16 15 Box 1: Calculation of Impulse Response Functions (concluded) on the primary expenditure-to-gdp ratio of 0.2 but no significant influence on the revenue-to- GDP ratio. We therefore set the elasticity of the primary deficit-to-gdp to inflation at Given the uncertainty surrounding this estimate, we conduct a sensitivity analysis with elasticities ranging from 0 to The remaining coefficients of the matrixes are estimated using a Cholesky decomposition (but without the debt ratio since this does not enter the identification problem). The estimated variance-covariance matrix of the four equation VAR innovations contains 10 different elements and with 10 parameters to be estimated, the model is just-identified. 3. We use the results from both the identification problem in (3) and the coefficient estimates from the estimation of (1), (, ), to compute predictions of the variables, based on a no shock scenario and a scenario in which an exogenous fiscal tightening of 1 percent is implemented in period 1. The third pd step involves solving dynamically forward the identified system under the two scenarios ( e 1 1 pd and e1 0) : (4) (5) A and B are the solution of the structural identification problem in (3) and (, ) are the coefficient estimates of (1) with two lags. 4. We compute the difference between the two scenarios, which corresponds to the impulse response functions. 1 As in Blanchard and Perotti (2002) and given the quarterly frequency of our data, we assume that there is no discretionary response of fiscal policy to news in macroeconomic variables, since this response typically takes longer than a quarter. 2 The assumptions regarding the interaction of with other variables in Matrix A follow Perotti (2008) and Favero and Giavazzi (2007). Results The empirical results support the insights from our simulations. 23 In Japan, the combination of high debt and relatively large fiscal multipliers leads to an initial increase in the debt-to- GDP ratio for about one and a half year following an exogenous fiscal consolidation. Following a fiscal tightening of 1 percent of GDP, the debt-to-gdp ratio initially rises by about 1 percentage point (Figure 6). 24 It takes about 6 quarters until the debt-to-gdp ratio 23 Our empirical results are subject to caveats, including issues related to the predictability of structural shocks, since economic agents may receive news about future fiscal measures. Leeper and others (2012) show that such news shocks are particularly relevant for tax measures, because the process of changing taxes is subject to long lags. This may result in incorrect identification of structural shocks. Since this section merely serves as an illustration of our simulation results, we abstract from these considerations.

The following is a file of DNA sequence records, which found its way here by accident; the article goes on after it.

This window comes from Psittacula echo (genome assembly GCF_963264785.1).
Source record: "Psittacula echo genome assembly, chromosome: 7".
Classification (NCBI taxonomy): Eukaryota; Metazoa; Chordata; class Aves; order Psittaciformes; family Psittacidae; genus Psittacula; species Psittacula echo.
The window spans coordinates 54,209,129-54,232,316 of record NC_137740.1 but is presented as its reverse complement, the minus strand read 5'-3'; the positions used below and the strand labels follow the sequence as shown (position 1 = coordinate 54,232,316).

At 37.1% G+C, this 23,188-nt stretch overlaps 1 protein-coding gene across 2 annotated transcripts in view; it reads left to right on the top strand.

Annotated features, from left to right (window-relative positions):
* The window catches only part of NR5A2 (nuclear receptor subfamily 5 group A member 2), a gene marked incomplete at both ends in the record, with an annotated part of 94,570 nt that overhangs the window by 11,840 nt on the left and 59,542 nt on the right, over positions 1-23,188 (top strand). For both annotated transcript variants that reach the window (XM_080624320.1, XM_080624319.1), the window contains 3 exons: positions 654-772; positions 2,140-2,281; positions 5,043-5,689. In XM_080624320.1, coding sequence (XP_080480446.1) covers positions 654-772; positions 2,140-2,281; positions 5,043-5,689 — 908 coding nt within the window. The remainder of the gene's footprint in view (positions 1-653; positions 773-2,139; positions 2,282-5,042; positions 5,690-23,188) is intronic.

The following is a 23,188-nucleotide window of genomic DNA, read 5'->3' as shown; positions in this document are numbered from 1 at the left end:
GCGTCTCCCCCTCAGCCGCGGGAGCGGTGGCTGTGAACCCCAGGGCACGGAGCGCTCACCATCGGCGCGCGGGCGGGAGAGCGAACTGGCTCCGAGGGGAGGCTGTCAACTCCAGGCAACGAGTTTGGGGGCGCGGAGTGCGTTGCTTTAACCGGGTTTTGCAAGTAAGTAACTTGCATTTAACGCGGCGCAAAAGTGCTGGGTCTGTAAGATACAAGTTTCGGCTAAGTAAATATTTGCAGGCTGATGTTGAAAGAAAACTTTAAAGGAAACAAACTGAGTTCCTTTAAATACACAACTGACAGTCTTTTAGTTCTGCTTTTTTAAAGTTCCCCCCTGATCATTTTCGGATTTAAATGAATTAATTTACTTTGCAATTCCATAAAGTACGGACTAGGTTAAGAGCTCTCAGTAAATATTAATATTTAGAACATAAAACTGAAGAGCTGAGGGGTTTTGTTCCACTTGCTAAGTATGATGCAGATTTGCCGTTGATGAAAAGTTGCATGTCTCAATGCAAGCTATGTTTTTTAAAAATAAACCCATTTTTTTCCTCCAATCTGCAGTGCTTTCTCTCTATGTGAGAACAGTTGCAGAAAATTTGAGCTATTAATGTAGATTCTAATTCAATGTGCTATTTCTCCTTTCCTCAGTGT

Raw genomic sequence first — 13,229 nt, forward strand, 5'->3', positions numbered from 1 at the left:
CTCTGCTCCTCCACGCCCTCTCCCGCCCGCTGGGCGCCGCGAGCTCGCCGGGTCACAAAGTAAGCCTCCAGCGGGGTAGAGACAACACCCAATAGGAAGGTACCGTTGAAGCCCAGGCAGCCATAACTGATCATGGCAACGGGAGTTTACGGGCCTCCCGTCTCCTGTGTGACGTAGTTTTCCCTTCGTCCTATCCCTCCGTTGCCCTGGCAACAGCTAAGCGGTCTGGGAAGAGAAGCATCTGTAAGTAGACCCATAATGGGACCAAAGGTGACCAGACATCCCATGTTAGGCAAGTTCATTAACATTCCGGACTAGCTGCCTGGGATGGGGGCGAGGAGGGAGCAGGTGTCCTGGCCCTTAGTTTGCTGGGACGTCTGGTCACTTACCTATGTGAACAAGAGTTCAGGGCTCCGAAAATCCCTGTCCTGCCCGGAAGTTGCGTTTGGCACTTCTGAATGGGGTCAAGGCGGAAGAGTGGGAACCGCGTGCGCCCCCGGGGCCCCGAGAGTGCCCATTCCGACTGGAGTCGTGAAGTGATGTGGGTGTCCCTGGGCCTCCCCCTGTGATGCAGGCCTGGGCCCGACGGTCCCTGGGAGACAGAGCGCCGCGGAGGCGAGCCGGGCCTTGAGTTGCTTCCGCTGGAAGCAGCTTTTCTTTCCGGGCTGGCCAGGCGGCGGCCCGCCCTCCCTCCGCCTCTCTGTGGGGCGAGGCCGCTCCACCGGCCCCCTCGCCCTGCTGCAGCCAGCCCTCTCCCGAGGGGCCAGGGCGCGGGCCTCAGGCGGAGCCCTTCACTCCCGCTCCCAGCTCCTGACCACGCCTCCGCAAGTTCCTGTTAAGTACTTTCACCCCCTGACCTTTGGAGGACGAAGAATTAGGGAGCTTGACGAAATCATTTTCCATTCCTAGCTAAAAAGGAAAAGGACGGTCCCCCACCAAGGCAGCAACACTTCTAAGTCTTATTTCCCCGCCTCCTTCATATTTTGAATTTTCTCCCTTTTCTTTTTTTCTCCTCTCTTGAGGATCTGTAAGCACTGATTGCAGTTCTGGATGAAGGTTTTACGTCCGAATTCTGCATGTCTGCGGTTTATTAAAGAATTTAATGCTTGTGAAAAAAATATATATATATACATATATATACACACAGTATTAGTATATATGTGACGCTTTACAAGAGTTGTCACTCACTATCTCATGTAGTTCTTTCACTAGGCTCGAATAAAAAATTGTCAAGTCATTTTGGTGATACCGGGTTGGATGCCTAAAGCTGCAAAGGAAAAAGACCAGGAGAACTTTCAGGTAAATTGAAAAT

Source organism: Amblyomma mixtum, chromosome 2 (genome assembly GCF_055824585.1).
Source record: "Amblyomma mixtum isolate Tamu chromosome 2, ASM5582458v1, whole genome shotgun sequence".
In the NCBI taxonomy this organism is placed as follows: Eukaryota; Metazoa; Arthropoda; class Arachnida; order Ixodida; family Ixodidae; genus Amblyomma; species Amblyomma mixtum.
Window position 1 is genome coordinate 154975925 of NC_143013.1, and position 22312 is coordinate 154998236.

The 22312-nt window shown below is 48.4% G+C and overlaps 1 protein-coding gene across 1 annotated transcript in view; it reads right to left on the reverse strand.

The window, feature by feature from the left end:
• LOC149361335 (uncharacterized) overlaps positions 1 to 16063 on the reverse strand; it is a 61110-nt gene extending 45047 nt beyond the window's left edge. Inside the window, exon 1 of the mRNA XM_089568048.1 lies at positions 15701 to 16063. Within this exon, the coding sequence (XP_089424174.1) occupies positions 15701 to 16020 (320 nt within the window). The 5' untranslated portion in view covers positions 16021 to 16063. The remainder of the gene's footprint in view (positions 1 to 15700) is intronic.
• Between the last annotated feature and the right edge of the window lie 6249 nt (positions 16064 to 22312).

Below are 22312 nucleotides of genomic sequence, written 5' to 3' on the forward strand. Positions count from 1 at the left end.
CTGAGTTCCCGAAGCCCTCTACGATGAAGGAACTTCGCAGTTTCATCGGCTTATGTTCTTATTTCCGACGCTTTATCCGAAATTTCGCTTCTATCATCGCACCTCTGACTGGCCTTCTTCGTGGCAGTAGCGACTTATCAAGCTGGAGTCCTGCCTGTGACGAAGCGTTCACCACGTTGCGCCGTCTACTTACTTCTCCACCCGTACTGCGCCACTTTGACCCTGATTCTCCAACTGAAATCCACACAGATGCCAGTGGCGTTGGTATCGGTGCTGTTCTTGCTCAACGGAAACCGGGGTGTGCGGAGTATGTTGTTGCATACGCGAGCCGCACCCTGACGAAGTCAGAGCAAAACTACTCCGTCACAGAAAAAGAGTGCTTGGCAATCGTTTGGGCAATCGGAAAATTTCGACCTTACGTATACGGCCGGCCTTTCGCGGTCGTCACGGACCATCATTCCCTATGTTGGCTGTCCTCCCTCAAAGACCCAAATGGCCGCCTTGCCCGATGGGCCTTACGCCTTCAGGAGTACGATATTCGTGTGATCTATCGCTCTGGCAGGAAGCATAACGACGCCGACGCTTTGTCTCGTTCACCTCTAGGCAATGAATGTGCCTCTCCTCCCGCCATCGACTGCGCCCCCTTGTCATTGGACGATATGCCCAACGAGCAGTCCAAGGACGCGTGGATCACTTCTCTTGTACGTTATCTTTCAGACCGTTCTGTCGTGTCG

17 16 begins to decline. The response in the debt ratio can be explained by the evolution of the endogenous variables following the fiscal shock. Inflation and real output immediately fall, offsetting about half of the decrease in the primary deficit-to-gdp ratio (flow effect). In addition, the decline in output also raises the debt ratio because of the denominator decrease (stock effect). Figure 6. Response of Macro Variables to 1 percent of GDP Discretionary Fiscal Tightening percentage points Primary Fiscal Deficit (in percent of GDP) Real GDP Inflation Average Cost of Servicing Debt Source: IMF Staff calculations. Quarters Public Debt-to-GDP Ratio Quarters Given the uncertainty surrounding the inflation elasticity estimate, we perform a robustness analysis as indicated above. Figure 7 compares the evolution of the debt-to-gdp ratio following a 1 percent fiscal tightening under different assumptions about the elasticity of the primary fiscal deficit to inflation (0, -0.2, and -0.4). The higher the elasticity of the primary deficit, the longer it takes until the debt ratio eventually declines. This is intuitive since the initial tightening leads to a fall in inflation, which increases the fiscal deficit, with this response being stronger if the elasticity is larger. When the elasticity is -0.4, it takes 2.5 years until the debt ratio eventually declines following the discretionary fiscal tightening. When the elasticity is zero, the debt ratio starts declining after the third quarter. 24 This empirical estimate is consistent with previous simulation results. With a revenue ratio of 30 percent of GDP, a public debt ratio of 100 percent of GDP (corresponding to the averages), and a spending multiplier of 1.5, the formula of Section II.B. predicts that a fiscal shock of 1 percent of GDP would initially increase the debt ratio by about 1 percentage point in the first year.